Being a great leader doesn’t mean just being great at the day to day tasks you’re responsible for executing on. It means being able to motivate, inspire, and organize the people you work with around a common goal. While excelling at the “doing” parts of your role like setting budgets or strategizing the quarterly plan may come a little more naturally with time, the “being” part of leadership may require more intentional effort to develop. With the right leadership training, people at every level of an organization can prepare to be leaders.
What does good leadership training accomplish?
Whole person development
Studies show that the more you focus on developing the whole person, the happier, more productive, and more loyal your teams will be. By developing your employees as whole people, you’ll find yourself not just with great managers who have the professional skills needed to do their jobs, you’ll find yourself with great leaders who can motivate and inspire the people who work around them.That’s why it’s important to not only focus on professional skills training, but also soft skill development training.
A leadership-ready employee pipeline
When companies train their employees to act as leaders regardless of the role they’re in, they find themselves with a more qualified pipeline of leadership-ready employees when new roles open up. This saves the cost of hiring from outside candidates who aren’t as intimately familiar with the inner-workings of the company and motivates internal employees by showing them that they have a clear career trajectory.
Employees want to feel like more than just a number. In fact, it’s been proven that employees perform better when they feel like they can bring their whole selves to work. Developing your employees leads to high productivity and more loyalty to the organization (read: lower employee turnover rates).
5 questions to ask when finding the right leadership training
1. Does your leadership training have a point of view?
While throwing a bunch of uncurated educational content at your employees may technically check the box of “having learning and development,” you won’t create actual change within your organization with this type of leadership training. Your learning platform should have a point of view and enforce behaviors that are important to your team’s development.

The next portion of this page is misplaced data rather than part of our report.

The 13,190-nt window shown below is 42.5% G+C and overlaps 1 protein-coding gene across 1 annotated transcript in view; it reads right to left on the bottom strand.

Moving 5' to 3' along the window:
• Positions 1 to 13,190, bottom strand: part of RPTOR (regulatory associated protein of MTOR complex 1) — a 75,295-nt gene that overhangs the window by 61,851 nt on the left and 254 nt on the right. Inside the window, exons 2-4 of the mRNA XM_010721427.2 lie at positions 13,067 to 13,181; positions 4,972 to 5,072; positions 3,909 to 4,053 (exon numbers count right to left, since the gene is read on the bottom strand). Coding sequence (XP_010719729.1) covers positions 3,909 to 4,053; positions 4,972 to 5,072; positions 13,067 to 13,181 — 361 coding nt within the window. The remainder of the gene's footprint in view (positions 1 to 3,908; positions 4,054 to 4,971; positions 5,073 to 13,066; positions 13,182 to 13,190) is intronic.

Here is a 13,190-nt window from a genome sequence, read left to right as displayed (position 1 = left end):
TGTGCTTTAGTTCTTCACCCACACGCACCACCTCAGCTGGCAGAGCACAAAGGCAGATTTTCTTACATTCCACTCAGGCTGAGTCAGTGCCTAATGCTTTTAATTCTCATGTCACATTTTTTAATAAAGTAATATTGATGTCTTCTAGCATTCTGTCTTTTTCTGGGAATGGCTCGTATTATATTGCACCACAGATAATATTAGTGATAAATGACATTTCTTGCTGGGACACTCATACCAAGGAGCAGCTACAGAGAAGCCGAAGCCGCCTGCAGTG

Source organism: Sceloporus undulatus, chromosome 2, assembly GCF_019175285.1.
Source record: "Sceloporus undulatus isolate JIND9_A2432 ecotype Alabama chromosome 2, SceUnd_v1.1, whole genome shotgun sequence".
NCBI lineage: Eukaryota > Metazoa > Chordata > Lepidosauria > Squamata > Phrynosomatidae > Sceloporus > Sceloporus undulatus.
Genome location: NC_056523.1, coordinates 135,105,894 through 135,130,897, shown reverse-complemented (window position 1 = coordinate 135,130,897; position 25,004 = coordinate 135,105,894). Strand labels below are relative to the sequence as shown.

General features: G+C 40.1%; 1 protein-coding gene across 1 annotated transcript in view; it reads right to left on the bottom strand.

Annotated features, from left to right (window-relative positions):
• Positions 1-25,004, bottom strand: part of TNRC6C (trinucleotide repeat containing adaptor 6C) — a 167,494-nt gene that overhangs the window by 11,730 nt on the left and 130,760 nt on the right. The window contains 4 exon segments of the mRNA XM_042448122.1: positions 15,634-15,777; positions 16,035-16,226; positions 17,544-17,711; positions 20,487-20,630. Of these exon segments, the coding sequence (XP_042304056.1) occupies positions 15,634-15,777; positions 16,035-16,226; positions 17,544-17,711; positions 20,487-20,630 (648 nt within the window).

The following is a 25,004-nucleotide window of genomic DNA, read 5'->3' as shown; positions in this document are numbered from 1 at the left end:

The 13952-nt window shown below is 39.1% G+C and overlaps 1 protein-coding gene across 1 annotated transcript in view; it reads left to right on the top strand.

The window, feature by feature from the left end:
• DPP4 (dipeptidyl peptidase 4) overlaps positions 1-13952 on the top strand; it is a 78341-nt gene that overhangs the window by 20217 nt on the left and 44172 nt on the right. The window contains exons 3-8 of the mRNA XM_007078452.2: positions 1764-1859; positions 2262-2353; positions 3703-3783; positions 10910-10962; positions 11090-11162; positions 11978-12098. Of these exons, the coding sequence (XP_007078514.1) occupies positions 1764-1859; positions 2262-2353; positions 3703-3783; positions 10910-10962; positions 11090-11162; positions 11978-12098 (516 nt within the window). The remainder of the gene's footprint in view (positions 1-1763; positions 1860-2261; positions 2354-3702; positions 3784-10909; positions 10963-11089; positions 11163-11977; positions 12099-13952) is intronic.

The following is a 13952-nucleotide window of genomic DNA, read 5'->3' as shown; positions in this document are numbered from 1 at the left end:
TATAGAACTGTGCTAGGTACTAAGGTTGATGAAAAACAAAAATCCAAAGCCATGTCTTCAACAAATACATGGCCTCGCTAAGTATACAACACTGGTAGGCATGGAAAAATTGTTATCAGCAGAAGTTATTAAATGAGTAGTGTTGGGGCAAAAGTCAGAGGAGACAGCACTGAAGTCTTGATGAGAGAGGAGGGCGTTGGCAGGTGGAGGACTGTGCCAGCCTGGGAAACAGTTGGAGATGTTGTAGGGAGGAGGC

2. Does your leadership training integrate into your existing platform?
It’s unlikely that your employee training platform will be the only tool your team uses on a regular basis. It’s also unlikely that your team is going to be excited about adding numerous new platforms into their toolbox. Finding a training platform that integrates with your existing platforms can be a huge win for employee engagement with the training platform.
3. Does your leadership training encourage learning agility?
Being a great leader means being able to learn and comprehend in situations that aren’t your ideal learning format. For example, if you’re a visual learner but your team is better at presenting information in an oral format, it’s important for you to be able to flex your learning style in those situations and comprehend effectively through spoken means.
4. Can your team apply your leadership training to their day-to-day?
Employee training that can be practiced as your team completes their day-to-day responsibilities is the most effective way to create change. While most of us can take a course and feel inspired to make changes in our behavior for a few days, it takes continuous reinforcement and opportunities to apply learning to create lasting change.
5. Can your team fit your employee training into their regular schedule?
All-day seminars or hours-long video courses simply aren’t realistic for employees who have a full plate. Making time to complete employee development and manager training doesn’t have to be hard with the right micro-learning principles in place.